Meaningless spring games? Not for Royals, whose unbeaten run has their confidence on climb

Alex Gordon smiled at the notion that the Kansas City Royals many never lose again.

Sure, it's just spring training, where pitchers often last an inning or two, starters are pulled after three or four, and the outcome of games is usually left in the hands of longshots just trying to find their way onto a major league roster.

But this is also a franchise that hasn't had a winning season in a decade, hasn't finished better than third since 1995 and hasn't been to the playoffs since winning it all in 1985.

So, yes, the Royals are enjoying the fact that they're the only unbeaten team left in spring training. As they headed into a day off Monday, they had won nine straight games since playing to a draw with the Texas Rangers in their opener.

"It's pretty impressive," Gordon said, the Gold Glove outfielder breaking into a grin. "Might as well go out and try to win games like we're doing. Hopefully we can continue it."

Therein lays the problem.

Spring training results don't always translate into regular-season success.

The Royals haven't had a losing spring training since 2007, and have had just two in the last 10 years, yet the best they've done over that span was 83-79 during the 2003 season. Instead, there's been a stretch of three straight 100-loss years and the current run of four straight 90-loss seasons.

They had the best winning percentage in spring training two years ago, at 20-10-1, but wound up with a regular-season record that was better than only four other big league teams.

"This isn't the place to be undefeated," first baseman Eric Hosmer admitted, "but we're playing good. That's all you can ask for, to play the game right."

Hosmer may be onto something there.

While results ultimately don't matter, and spring statistics are skewed by dozens of factors, the fact the Royals are winning at least indicates that they're playing fairly sound baseball.

Third baseman Mike Moustakas, who struggled to a .242 average last season, is 11 for 19 with a homer, three doubles and six RBIs. Hosmer is trying to rebound from a sophomore slump that saw him hit just .232 with 14 homers and 60 RBIs, and is so far 8 for 20 with a homer and seven RBIs.

Even light-hitting second baseman Chris Getz, who has just two career home runs, managed to send a pitch over the wall this spring.

"Results do matter, but everyone's spring training stats are usually higher than they will be," Gordon said, pointing out the fact that most pitchers this early in spring are throwing a steady diet of fastballs and changeups, and won't throw any breaking stuff until later in camp.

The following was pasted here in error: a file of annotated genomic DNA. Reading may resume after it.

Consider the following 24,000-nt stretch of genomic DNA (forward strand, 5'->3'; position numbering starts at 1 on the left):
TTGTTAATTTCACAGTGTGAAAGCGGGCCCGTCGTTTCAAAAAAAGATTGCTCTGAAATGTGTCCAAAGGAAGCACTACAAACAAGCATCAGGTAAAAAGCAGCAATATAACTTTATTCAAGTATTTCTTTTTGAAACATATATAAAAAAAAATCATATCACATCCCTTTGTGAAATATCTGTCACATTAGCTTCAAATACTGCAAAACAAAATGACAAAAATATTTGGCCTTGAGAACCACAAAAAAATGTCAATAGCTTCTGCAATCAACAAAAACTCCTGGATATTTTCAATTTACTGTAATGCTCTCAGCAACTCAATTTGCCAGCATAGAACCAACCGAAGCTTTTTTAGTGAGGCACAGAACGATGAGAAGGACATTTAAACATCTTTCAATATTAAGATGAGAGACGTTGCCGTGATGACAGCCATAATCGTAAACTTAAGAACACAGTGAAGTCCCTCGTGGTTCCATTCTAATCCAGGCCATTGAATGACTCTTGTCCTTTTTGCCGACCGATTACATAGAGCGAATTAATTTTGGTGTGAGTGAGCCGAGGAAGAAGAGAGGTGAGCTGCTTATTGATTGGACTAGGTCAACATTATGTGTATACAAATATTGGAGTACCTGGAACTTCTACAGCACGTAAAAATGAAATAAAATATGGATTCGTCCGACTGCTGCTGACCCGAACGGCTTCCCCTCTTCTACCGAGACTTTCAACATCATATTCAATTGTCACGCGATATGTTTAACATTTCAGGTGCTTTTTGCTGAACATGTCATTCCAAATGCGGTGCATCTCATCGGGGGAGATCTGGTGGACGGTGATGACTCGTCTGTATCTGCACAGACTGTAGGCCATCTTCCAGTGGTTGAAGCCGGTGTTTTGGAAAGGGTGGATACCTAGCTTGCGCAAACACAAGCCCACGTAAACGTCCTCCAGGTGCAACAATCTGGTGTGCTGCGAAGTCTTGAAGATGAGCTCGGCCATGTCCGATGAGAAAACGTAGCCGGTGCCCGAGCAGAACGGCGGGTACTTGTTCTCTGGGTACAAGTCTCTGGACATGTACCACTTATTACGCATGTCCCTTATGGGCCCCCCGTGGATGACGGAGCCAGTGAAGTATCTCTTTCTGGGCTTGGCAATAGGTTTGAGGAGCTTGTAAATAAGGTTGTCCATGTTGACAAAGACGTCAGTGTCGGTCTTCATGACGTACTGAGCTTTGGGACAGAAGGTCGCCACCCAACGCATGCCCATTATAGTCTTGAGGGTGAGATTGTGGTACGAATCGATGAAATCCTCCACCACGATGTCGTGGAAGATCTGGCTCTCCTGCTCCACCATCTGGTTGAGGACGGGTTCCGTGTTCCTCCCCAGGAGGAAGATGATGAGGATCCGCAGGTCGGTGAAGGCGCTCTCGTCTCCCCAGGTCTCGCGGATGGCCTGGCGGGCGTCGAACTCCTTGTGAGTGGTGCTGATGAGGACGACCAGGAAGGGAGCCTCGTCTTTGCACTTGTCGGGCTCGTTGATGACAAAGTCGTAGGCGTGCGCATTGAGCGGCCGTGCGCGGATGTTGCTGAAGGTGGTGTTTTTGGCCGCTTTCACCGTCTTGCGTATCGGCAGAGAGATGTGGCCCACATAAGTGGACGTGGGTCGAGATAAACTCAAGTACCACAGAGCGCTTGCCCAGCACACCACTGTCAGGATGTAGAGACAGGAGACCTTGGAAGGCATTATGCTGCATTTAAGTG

"It's about being comfortable," Gordon said. "That's where you try to get."

The Royals seem to be getting there.

They're hitting .338 as a team, by far the best average in spring training — and no, they're not playing their starters any later than anybody else. They're also among the top five in on-base percentage, slugging percentage and stolen bases.

"In spring training, you want to make sure everyone gets their work in, and you want to make sure everyone plays. That's my view, anyway," Royals manager Ned Yost said. "And if you look at the games we've played, everyone's been a part of it."

What may excite Yost the most has been the way his starting rotation has looked.

James Shields, acquired from Tampa Bay to be the ace of the staff, pitched a perfect inning in his debut on Thursday. Fellow right-hander Wade Davis, who also came over from the Rays, has allowed just three hits in five scoreless innings.

Ervin Santana, acquired in the offseason from the Angels, also tossed two scoreless innings.

"It's nice to see wins," right fielder Jeff Francoeur said, "but I think the thing I'm most excited about is the pitching. I feel like we have guys on this team between Hos, myself, Moose, they can bounce back and have good years. When you look at what our pitching can do, get those guys in there, the confidence of our offense knowing what we have out there is huge.

"Not to say we didn't have it last year," Francoeur said, "but to me, when you know you can have five guys go out there and throw well every day, it's a huge confidence booster."

Wins and losses may become even more baseless this week as rosters are thinned by top players heading to the World Baseball Classic. The Royals are losing nine guys to various teams.

But as long as there are games to be played, Kansas City intends to win them.

And with every victory, confidence continues to climb.

"Everybody's been playing," Yost said after beating the Reds on Sunday. "Everybody is playing regularly, and everyone is contributing, and it makes for a fun clubhouse."